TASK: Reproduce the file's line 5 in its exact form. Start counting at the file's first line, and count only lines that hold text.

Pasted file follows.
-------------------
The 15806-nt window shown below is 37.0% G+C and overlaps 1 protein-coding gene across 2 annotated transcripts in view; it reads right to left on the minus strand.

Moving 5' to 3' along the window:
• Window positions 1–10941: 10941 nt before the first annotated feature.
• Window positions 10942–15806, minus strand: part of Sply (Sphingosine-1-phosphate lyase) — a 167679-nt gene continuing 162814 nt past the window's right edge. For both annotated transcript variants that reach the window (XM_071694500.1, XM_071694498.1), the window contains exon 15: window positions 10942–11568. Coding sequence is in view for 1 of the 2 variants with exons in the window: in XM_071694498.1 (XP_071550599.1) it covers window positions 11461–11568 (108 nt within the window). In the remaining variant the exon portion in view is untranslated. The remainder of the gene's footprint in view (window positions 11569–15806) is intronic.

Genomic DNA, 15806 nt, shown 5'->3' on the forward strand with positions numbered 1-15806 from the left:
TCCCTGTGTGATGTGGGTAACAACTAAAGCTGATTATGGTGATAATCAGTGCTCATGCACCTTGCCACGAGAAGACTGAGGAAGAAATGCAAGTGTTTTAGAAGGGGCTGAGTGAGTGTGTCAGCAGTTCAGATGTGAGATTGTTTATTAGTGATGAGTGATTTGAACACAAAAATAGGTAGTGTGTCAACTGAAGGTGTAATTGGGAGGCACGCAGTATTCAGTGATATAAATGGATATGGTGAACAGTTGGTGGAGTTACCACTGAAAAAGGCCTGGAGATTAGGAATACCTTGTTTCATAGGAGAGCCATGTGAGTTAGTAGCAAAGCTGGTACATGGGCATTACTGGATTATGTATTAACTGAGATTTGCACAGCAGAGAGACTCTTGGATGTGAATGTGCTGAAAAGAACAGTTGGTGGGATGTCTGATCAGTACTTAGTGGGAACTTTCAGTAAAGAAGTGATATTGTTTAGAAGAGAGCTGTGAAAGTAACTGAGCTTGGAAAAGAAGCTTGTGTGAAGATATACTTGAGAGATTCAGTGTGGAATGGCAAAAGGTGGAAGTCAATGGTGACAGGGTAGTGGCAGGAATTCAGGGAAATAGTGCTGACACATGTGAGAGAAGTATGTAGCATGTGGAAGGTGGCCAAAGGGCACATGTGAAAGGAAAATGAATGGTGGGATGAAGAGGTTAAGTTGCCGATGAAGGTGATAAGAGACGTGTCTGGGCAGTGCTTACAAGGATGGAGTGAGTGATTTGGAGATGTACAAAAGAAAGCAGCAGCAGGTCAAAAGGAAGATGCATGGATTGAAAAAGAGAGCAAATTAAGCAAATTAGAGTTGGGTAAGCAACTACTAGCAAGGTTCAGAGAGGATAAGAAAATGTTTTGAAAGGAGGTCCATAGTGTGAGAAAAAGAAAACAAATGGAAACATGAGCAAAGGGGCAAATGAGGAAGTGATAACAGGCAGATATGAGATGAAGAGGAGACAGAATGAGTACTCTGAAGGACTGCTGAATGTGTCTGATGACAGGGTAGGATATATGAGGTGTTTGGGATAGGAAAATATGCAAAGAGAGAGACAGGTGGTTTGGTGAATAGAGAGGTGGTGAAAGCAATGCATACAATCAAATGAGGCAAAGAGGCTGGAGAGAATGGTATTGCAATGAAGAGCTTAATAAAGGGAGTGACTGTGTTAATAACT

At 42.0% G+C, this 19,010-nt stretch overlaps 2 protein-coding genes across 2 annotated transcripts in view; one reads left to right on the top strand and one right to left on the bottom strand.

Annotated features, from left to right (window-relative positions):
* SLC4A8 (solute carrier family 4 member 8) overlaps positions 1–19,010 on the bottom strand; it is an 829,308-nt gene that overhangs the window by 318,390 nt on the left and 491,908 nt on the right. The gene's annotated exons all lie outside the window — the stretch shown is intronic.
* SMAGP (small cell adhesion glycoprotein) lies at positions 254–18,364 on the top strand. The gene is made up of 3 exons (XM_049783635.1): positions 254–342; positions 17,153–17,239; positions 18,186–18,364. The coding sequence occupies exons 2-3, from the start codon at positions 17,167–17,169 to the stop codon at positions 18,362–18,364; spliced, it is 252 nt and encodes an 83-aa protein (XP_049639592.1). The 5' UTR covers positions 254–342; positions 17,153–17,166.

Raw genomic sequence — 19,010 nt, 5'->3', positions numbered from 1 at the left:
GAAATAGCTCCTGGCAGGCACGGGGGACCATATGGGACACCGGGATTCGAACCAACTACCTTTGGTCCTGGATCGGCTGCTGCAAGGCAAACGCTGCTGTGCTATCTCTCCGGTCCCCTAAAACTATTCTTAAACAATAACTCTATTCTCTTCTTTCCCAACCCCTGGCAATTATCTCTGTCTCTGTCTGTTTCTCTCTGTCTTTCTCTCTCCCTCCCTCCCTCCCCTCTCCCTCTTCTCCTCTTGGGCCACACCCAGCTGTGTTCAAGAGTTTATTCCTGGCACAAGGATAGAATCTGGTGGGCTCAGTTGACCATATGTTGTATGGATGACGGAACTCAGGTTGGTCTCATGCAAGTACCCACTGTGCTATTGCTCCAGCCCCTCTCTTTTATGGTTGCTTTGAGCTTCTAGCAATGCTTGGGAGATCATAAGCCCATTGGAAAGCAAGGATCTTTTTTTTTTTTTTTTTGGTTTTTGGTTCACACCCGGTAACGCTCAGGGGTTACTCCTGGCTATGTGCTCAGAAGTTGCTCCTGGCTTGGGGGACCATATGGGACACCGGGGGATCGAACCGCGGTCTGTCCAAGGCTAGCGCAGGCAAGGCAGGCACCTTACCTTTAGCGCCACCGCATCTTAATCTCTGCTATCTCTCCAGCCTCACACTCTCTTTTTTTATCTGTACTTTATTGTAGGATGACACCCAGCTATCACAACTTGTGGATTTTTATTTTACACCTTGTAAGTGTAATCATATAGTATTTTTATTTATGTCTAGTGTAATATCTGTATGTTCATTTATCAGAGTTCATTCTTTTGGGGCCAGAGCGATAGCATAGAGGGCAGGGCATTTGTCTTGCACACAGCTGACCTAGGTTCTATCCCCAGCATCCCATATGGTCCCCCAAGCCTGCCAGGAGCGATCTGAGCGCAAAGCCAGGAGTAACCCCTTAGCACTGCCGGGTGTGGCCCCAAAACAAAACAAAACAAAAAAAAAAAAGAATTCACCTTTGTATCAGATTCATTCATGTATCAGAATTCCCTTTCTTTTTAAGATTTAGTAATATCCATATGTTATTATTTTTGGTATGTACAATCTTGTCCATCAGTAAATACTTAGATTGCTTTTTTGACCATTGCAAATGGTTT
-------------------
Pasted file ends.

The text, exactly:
Genomic DNA, 15806 nt, shown 5'->3' on the forward strand with positions numbered 1-15806 from the left: